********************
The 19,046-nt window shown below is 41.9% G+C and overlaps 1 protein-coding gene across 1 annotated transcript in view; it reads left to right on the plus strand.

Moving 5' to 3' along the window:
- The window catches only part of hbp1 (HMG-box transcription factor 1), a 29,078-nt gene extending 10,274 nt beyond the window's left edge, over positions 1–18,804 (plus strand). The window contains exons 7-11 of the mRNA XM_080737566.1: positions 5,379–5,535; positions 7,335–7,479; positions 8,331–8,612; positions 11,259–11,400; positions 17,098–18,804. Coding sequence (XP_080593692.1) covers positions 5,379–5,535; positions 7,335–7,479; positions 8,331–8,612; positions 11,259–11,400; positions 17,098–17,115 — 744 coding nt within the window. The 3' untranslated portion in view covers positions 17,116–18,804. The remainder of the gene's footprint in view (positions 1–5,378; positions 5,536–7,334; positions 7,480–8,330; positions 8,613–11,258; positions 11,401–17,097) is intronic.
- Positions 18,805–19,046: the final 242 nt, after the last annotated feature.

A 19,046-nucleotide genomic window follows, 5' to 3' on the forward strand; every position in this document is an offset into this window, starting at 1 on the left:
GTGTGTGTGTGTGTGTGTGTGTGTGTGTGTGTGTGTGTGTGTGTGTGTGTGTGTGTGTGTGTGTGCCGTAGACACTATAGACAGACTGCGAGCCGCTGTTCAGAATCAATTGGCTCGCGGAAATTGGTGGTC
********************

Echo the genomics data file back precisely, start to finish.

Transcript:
The 19,046-nt window shown below is 41.9% G+C and overlaps 1 protein-coding gene across 1 annotated transcript in view; it reads left to right on the plus strand.

Moving 5' to 3' along the window:
- The window catches only part of hbp1 (HMG-box transcription factor 1), a 29,078-nt gene extending 10,274 nt beyond the window's left edge, over positions 1–18,804 (plus strand). The window contains exons 7-11 of the mRNA XM_080737566.1: positions 5,379–5,535; positions 7,335–7,479; positions 8,331–8,612; positions 11,259–11,400; positions 17,098–18,804. Coding sequence (XP_080593692.1) covers positions 5,379–5,535; positions 7,335–7,479; positions 8,331–8,612; positions 11,259–11,400; positions 17,098–17,115 — 744 coding nt within the window. The 3' untranslated portion in view covers positions 17,116–18,804. The remainder of the gene's footprint in view (positions 1–5,378; positions 5,536–7,334; positions 7,480–8,330; positions 8,613–11,258; positions 11,401–17,097) is intronic.
- Positions 18,805–19,046: the final 242 nt, after the last annotated feature.

A 19,046-nucleotide genomic window follows, 5' to 3' on the forward strand; every position in this document is an offset into this window, starting at 1 on the left:
GTGTGTGTGTGTGTGTGTGTGTGTGTGTGTGTGTGTGTGTGTGTGTGTGTGTGTGTGTGTGTGTGCCGTAGACACTATAGACAGACTGCGAGCCGCTGTTCAGAATCAATTGGCTCGCGGAAATTGGTGGTC